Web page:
"When can you tell?" she asked.

"Not until Miss Celane tells me the truth."

"When will that be?"

"Not until she gets worse frightened than she is now."

Della Street frowned, then said, quickly: "Suppose we frighten her?"

Perry Mason shook his head and smiled.

"No," he said, slowly, "I don't think we'll have to."

PERRY MASON, thumbs hooked in the armholes of his vest, paced back and forth across the floor of his private office.

Frances Celane, perched in the big black leather chair which she had occupied on her first visit to the office, regarded him with eyes that moved steadily back and forth, following the pacing of the lawyer.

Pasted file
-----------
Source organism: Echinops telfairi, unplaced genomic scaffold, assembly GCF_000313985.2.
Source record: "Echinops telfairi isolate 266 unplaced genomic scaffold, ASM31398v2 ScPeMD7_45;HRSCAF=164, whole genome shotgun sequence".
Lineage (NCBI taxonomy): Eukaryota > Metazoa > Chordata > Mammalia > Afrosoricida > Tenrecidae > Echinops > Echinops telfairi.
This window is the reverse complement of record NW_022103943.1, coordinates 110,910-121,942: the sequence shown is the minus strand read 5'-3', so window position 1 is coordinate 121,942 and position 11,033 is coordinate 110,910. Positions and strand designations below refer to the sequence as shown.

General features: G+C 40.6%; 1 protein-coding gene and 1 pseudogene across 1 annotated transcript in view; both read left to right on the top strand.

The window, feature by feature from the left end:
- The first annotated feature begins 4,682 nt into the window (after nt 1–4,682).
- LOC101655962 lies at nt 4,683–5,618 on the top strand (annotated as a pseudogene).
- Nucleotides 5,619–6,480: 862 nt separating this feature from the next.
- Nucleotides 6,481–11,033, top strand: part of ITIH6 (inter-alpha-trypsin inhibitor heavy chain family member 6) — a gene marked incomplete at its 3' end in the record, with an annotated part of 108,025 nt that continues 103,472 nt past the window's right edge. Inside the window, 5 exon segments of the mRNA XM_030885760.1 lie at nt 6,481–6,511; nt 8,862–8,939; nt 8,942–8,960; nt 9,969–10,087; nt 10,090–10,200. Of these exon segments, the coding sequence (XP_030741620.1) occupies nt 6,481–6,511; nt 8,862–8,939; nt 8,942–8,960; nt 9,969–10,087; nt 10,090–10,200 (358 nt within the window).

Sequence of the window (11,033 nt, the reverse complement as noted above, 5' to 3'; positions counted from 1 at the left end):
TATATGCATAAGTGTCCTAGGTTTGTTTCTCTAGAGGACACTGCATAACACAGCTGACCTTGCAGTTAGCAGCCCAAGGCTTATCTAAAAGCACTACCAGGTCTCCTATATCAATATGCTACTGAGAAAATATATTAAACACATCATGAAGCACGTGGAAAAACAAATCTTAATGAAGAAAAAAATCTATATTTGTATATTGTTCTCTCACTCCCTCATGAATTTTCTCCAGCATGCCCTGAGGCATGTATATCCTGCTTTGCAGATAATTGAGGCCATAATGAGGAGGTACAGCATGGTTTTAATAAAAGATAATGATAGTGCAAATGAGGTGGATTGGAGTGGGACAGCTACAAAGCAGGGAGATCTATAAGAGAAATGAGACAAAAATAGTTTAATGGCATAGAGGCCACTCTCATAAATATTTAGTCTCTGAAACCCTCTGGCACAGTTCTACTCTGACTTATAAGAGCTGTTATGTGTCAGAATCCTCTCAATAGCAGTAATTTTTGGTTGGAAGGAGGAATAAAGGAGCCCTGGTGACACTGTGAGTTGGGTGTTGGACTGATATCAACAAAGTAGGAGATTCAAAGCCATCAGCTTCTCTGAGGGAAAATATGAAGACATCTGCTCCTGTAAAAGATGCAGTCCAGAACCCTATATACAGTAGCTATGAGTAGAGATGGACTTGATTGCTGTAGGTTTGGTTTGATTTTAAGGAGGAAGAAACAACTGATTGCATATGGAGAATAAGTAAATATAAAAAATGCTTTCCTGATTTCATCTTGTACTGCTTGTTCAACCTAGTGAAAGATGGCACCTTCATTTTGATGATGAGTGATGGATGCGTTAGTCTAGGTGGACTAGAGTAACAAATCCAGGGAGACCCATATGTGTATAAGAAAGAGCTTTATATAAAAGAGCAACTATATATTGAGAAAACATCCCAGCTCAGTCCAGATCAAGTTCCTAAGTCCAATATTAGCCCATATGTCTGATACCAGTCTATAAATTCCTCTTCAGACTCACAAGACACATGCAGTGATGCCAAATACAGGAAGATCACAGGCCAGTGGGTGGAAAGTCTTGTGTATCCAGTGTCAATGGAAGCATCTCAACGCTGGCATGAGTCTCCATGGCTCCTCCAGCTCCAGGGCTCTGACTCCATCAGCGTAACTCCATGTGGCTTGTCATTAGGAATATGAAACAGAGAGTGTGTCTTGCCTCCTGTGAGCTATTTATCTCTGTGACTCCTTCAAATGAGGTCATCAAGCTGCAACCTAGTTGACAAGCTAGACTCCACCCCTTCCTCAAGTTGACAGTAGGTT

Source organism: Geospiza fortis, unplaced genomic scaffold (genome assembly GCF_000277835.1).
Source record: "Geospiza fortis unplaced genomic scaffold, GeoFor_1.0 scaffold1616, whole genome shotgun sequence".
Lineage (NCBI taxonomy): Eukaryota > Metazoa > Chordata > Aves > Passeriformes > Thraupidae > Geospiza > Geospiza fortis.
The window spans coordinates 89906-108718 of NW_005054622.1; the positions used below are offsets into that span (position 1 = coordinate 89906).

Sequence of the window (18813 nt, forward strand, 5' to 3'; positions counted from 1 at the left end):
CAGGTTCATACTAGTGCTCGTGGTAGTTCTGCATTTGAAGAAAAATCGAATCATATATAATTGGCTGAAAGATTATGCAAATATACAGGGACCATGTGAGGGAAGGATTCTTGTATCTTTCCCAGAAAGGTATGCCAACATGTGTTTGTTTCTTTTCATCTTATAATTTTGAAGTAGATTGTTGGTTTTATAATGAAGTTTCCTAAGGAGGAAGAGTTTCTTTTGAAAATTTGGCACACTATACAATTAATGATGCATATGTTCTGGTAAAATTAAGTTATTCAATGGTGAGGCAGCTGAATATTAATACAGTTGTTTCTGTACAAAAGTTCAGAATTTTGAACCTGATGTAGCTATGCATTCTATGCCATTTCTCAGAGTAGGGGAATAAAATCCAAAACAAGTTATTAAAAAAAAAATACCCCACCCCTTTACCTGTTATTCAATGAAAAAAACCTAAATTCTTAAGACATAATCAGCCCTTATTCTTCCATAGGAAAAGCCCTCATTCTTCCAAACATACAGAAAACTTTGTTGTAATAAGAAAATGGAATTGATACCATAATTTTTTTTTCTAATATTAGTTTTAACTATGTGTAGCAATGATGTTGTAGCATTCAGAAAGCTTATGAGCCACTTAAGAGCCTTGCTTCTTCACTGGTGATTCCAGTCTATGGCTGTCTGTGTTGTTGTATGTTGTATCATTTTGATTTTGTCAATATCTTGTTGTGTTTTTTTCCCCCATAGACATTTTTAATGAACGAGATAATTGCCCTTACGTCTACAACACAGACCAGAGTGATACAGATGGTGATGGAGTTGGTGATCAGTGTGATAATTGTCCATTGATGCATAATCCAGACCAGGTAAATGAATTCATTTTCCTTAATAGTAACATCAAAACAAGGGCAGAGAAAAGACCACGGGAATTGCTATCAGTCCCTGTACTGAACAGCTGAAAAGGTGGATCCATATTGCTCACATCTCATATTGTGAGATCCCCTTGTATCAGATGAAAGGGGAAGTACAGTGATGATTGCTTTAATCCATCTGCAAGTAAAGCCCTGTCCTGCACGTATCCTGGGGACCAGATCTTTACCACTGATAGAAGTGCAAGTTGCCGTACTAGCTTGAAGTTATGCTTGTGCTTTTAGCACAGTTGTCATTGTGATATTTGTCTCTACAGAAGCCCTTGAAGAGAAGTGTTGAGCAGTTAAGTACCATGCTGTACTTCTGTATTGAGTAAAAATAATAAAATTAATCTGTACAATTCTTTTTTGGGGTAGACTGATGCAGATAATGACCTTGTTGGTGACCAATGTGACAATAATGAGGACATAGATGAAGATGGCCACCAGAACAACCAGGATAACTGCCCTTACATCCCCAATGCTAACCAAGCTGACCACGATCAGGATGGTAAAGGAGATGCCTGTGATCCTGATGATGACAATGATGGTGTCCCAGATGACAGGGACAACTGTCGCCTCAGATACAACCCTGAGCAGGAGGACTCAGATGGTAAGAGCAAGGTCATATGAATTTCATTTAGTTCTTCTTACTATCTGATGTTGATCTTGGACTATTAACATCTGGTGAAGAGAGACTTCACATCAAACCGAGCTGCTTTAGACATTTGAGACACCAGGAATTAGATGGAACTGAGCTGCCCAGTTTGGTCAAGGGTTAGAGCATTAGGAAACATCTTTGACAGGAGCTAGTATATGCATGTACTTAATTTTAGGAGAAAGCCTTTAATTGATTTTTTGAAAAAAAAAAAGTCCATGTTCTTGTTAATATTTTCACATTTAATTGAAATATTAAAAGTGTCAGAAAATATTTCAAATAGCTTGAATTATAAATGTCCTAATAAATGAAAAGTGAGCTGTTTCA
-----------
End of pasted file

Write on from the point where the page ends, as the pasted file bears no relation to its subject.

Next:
"Well," she said at length, "you haven't asked me anything about why I wanted to see you."

"I don't have to," he said, "I know what's happening better than you do. What I'm trying to do is to think far enough ahead so I can find the proper place to head them off."

"I'm in an awful mess," she said.

"Of course you are," he snapped, and resumed his steady pacing of the floor.

There was a period of silence, then he paused in his walk to plant his feet far apart and stare down at her.

"Where did you get that money you gave me?" he asked.

"Just as I told you before, I got the money from my uncle," she said, in a thin, weak voice.

"Before he was murdered or afterwards?" pressed Perry Mason.


"How much before?"

"Not very much before. That is, just before Mr. Crinston came to the house."

"What happened?"